PLAY IT FORWARD

Art Installation, 2012

Collaborators: Hiroshi Jacobs, Spaghetti on a Stick, Kash Bennett, Jasmina Lopez, Sam Mrozinski, Alana Thurmond, Chris Weimann

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The Play It Forward installation, inspired by the geometry of movement, is sculptural in form and was designed and constructed using advanced parametric and digital fabrication methods. Strategically located sensors on the piece identify activity and respond with visual feedback. Passersby interact with the installation by playing a simple game with the sensors and LED lighting, and by playing donate to charity. A digital read-out shows the amount of money that has been donated through play, and using the latest in mobile web technology players are encouraged to spread the word about their experience with their social networks. Play It Forward was funded through a small grant from the 24 Hour City project and was displayed at the closing party of Digital Capital Week 2011. RTKL Associates, Inc. generously provided a stipend which was donated to the charity KaBOOM! through Play It Forward gameplay. KaBOOM! fights childhood obesity by building playgrounds in needy neighborhoods and advocating nutrition and physical fitness. Support was provided from students and facilities at The Catholic University of America, School of Architecture and Planning.

Consistent with the idea of play, the form of the installation is meant to suggest motion, but it is also a discretized geometry that is constructed as a series of economically optimized units. This rationalization not only produces a heightened expression of curvature by marking deviation from the original surface, but also speaks to the ability of computational optimization to navigate between sketch and performance.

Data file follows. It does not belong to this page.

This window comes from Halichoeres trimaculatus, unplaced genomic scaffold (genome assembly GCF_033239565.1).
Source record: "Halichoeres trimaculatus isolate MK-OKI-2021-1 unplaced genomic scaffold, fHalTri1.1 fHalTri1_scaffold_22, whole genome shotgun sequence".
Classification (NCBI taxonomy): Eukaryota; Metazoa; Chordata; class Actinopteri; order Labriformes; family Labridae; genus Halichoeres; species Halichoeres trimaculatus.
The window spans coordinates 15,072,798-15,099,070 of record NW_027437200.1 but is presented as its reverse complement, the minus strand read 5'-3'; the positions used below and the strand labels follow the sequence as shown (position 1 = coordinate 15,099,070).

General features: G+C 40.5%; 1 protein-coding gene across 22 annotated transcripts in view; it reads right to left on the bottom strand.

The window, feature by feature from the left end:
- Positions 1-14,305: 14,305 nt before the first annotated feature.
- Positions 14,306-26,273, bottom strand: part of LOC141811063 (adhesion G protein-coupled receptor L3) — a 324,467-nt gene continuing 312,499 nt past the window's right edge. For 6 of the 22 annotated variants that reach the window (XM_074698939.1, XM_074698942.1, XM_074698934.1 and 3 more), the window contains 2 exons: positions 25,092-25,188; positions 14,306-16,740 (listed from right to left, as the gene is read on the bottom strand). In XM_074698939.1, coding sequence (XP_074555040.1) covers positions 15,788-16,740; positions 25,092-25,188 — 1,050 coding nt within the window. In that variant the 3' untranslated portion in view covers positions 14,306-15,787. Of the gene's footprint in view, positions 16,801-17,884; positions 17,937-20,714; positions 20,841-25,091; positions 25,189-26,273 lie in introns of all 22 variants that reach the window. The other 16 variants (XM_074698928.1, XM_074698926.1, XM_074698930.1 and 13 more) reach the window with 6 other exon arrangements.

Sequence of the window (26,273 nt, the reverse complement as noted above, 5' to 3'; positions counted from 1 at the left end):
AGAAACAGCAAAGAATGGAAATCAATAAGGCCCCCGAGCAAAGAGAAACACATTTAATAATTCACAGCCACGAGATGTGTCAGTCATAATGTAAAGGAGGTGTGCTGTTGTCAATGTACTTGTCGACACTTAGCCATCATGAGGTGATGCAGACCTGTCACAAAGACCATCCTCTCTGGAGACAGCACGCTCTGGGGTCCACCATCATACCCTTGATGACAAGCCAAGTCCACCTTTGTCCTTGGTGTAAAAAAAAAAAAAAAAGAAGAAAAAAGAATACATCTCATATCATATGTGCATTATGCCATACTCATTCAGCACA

The project was from the very beginning intended to be a fluid amalgam of design, technology, and social action. As educators and researchers, the designers have a keen interest in how the use of technology can affect the product of design (geometry, space, aesthetics), but beyond that they also study how technology can enable design to positively impact lives. As practicing designers, they are especially interested in how the logics and techniques of this project can apply to real-world architecture.

The Play It Forward installation integrates several technologies which work together to provide a fun charitable experience. The project was designed, from concept to construction automation, using computer programming and geometry based mathematics. CNC machines were used in the fabrication of the physical artifact. Physical-digital interaction was accomplished through the use of an Arduino microcontroller, a series of photoelectric sensors, and LED lighting. As the game is played, the microcontroller transmits game data via processing to an internet data hosting website called Pachube, which in turn is accessed by a custom-developed website that displayed statistics about the most-recent game. Players access the website on their smart phones by scanning an individualized QR code that is displayed on an Apple iPad near the installation. Although none of the individual technologies used in the installation is particularly new or ground-breaking, it brings parametric design, digital fabrication, interactive sensor-driven technology, web-enabled data hosting, social networking, and charitable donation together in a unique a way to affect social change.

Play It Forward has 432 hardware connections, 72 sensors, 288 LED’s, and more than 1,000 feet of electrical wiring. The material is white polyethylene on MDF.